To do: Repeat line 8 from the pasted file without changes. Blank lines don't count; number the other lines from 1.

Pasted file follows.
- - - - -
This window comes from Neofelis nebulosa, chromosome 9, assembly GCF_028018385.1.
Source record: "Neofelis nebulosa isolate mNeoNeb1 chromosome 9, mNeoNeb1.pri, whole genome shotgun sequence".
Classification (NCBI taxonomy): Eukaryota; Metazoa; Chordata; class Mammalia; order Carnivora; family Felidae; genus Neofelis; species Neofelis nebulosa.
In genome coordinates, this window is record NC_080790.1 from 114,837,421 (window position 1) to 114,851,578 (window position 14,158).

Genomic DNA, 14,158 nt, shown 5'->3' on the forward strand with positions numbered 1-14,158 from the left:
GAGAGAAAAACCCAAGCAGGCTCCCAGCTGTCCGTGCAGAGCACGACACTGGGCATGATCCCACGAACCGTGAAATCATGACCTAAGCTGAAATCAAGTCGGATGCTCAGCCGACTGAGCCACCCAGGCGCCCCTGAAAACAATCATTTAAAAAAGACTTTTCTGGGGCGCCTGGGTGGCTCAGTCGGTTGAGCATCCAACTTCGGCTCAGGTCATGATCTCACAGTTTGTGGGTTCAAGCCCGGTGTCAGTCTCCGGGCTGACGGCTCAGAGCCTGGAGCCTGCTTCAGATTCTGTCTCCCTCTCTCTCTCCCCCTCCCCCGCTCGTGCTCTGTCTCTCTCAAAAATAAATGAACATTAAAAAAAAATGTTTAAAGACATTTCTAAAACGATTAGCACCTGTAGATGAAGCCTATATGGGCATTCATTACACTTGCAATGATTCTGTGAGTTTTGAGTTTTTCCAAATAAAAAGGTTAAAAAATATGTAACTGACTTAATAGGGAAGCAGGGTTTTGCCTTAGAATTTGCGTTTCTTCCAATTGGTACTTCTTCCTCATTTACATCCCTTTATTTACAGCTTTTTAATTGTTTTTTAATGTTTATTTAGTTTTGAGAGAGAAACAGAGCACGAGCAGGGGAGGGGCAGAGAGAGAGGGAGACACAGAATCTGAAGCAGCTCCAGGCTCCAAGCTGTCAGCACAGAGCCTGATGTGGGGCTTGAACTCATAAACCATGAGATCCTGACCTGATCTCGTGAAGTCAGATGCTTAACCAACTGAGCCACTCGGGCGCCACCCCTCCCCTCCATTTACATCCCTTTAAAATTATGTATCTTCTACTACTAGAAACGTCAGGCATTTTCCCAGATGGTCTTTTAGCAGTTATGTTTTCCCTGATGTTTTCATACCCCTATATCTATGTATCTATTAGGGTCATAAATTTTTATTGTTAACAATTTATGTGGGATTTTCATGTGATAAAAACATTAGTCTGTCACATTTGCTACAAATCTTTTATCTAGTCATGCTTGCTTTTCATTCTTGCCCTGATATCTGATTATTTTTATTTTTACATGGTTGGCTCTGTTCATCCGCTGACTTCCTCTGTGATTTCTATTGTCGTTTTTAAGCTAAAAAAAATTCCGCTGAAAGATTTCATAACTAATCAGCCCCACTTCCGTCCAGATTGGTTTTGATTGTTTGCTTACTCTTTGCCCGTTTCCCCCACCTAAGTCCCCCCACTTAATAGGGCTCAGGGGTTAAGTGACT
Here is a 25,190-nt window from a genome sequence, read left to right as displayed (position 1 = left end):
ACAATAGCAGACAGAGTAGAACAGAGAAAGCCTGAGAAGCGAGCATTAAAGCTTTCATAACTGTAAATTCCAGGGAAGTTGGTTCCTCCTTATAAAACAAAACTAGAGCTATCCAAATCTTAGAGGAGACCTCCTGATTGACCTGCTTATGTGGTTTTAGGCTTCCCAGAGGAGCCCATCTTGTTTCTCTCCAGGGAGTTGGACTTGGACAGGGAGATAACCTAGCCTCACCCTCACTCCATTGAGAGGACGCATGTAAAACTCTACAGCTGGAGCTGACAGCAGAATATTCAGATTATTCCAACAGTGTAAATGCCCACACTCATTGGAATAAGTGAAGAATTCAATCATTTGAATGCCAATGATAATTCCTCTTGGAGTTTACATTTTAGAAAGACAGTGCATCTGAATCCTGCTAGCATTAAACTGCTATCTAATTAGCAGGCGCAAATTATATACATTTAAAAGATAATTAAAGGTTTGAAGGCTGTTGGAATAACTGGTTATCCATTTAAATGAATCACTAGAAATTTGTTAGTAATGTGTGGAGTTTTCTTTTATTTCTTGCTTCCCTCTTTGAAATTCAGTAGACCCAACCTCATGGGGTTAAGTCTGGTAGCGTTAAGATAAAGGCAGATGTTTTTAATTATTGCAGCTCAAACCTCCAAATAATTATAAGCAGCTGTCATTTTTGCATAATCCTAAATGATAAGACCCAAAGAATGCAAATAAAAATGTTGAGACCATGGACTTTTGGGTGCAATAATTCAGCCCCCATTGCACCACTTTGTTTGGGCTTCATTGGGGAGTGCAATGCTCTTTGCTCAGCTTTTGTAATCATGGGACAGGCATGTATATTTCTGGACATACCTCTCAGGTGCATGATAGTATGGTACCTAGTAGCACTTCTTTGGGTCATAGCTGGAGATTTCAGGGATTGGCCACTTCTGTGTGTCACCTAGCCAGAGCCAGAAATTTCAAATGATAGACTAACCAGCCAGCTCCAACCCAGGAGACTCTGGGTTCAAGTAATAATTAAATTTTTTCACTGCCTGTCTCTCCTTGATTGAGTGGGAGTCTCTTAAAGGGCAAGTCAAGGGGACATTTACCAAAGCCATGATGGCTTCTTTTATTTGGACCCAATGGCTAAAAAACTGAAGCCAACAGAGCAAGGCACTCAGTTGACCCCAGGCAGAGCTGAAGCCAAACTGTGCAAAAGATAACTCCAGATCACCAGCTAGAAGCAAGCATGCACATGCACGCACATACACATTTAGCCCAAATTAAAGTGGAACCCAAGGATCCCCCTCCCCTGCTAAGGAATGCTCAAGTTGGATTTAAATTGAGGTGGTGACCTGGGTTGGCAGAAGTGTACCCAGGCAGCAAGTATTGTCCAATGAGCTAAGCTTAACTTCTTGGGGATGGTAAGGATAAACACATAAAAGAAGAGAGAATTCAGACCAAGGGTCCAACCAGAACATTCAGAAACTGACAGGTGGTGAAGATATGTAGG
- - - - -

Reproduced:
ACAATAGCAGACAGAGTAGAACAGAGAAAGCCTGAGAAGCGAGCATTAAAGCTTTCATAACTGTAAATTCCAGGGAAGTTGGTTCCTCCTTATAAAACAAAACTAGAGCTATCCAAATCTTAGAGGAGACCTCCTGATTGACCTGCTTATGTGGTTTTAGGCTTCCCAGAGGAGCCCATCTTGTTTCTCTCCAGGGAGTTGGACTTGGACAGGGAGATAACCTAGCCTCACCCTCACTCCATTGAGAGGACGCATGTAAAACTCTACAGCTGGAGCTGACAGCAGAATATTCAGATTATTCCAACAGTGTAAATGCCCACACTCATTGGAATAAGTGAAGAATTCAATCATTTGAATGCCAATGATAATTCCTCTTGGAGTTTACATTTTAGAAAGACAGTGCATCTGAATCCTGCTAGCATTAAACTGCTATCTAATTAGCAGGCGCAAATTATATACATTTAAAAGATAATTAAAGGTTTGAAGGCTGTTGGAATAACTGGTTATCCATTTAAATGAATCACTAGAAATTTGTTAGTAATGTGTGGAGTTTTCTTTTATTTCTTGCTTCCCTCTTTGAAATTCAGTAGACCCAACCTCATGGGGTTAAGTCTGGTAGCGTTAAGATAAAGGCAGATGTTTTTAATTATTGCAGCTCAAACCTCCAAATAATTATAAGCAGCTGTCATTTTTGCATAATCCTAAATGATAAGACCCAAAGAATGCAAATAAAAATGTTGAGACCATGGACTTTTGGGTGCAATAATTCAGCCCCCATTGCACCACTTTGTTTGGGCTTCATTGGGGAGTGCAATGCTCTTTGCTCAGCTTTTGTAATCATGGGACAGGCATGTATATTTCTGGACATACCTCTCAGGTGCATGATAGTATGGTACCTAGTAGCACTTCTTTGGGTCATAGCTGGAGATTTCAGGGATTGGCCACTTCTGTGTGTCACCTAGCCAGAGCCAGAAATTTCAAATGATAGACTAACCAGCCAGCTCCAACCCAGGAGACTCTGGGTTCAAGTAATAATTAAATTTTTTCACTGCCTGTCTCTCCTTGATTGAGTGGGAGTCTCTTAAAGGGCAAGTCAAGGGGACATTTACCAAAGCCATGATGGCTTCTTTTATTTGGACCCAATGGCTAAAAAACTGAAGCCAACAGAGCAAGGCACTCAGTTGACCCCAGGCAGAGCTGAAGCCAAACTGTGCAAAAGATAACTCCAGATCACCAGCTAGAAGCAAGCATGCACATGCACGCACATACACATTTAGCCCAAATTAAAGTGGAACCCAAGGATCCCCCTCCCCTGCTAAGGAATGCTCAAGTTGGATTTAAATTGAGGTGGTGACCTGGGTTGGCAGAAGTGTACCCAGGCAGCAAGTATTGTCCAATGAGCTAAGCTTAACTTCTTGGGGATGGTAAGGATAAACACATAAAAGAAGAGAGAATTCAGACCAAGGGTCCAACCAGAACATTCAGAAACTGACAGGTGGTGAAGATATGTAGG